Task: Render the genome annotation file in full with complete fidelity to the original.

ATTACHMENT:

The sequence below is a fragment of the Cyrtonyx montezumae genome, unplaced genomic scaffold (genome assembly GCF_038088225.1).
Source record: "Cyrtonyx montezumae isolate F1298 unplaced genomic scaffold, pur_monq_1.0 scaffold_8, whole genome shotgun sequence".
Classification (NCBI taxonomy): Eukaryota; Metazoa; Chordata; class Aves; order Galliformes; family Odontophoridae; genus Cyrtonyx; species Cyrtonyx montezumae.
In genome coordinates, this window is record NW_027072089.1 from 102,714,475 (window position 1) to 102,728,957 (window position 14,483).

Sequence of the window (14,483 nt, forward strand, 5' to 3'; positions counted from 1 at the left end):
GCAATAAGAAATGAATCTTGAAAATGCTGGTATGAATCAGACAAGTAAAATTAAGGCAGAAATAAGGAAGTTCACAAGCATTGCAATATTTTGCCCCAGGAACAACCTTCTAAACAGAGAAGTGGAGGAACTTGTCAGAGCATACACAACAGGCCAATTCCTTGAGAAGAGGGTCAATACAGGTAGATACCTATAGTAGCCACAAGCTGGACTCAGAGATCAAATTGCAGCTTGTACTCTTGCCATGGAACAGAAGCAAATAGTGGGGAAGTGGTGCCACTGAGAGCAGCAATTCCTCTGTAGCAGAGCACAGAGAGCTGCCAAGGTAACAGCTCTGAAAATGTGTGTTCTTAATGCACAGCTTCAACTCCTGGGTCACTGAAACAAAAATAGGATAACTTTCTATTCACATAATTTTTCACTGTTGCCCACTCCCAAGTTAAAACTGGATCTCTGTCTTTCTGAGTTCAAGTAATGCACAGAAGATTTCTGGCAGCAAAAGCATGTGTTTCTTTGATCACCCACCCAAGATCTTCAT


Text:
The sequence below is a fragment of the Cyrtonyx montezumae genome, unplaced genomic scaffold (genome assembly GCF_038088225.1).
Source record: "Cyrtonyx montezumae isolate F1298 unplaced genomic scaffold, pur_monq_1.0 scaffold_8, whole genome shotgun sequence".
Classification (NCBI taxonomy): Eukaryota; Metazoa; Chordata; class Aves; order Galliformes; family Odontophoridae; genus Cyrtonyx; species Cyrtonyx montezumae.
In genome coordinates, this window is record NW_027072089.1 from 102,714,475 (window position 1) to 102,728,957 (window position 14,483).

Sequence of the window (14,483 nt, forward strand, 5' to 3'; positions counted from 1 at the left end):
GCAATAAGAAATGAATCTTGAAAATGCTGGTATGAATCAGACAAGTAAAATTAAGGCAGAAATAAGGAAGTTCACAAGCATTGCAATATTTTGCCCCAGGAACAACCTTCTAAACAGAGAAGTGGAGGAACTTGTCAGAGCATACACAACAGGCCAATTCCTTGAGAAGAGGGTCAATACAGGTAGATACCTATAGTAGCCACAAGCTGGACTCAGAGATCAAATTGCAGCTTGTACTCTTGCCATGGAACAGAAGCAAATAGTGGGGAAGTGGTGCCACTGAGAGCAGCAATTCCTCTGTAGCAGAGCACAGAGAGCTGCCAAGGTAACAGCTCTGAAAATGTGTGTTCTTAATGCACAGCTTCAACTCCTGGGTCACTGAAACAAAAATAGGATAACTTTCTATTCACATAATTTTTCACTGTTGCCCACTCCCAAGTTAAAACTGGATCTCTGTCTTTCTGAGTTCAAGTAATGCACAGAAGATTTCTGGCAGCAAAAGCATGTGTTTCTTTGATCACCCACCCAAGATCTTCAT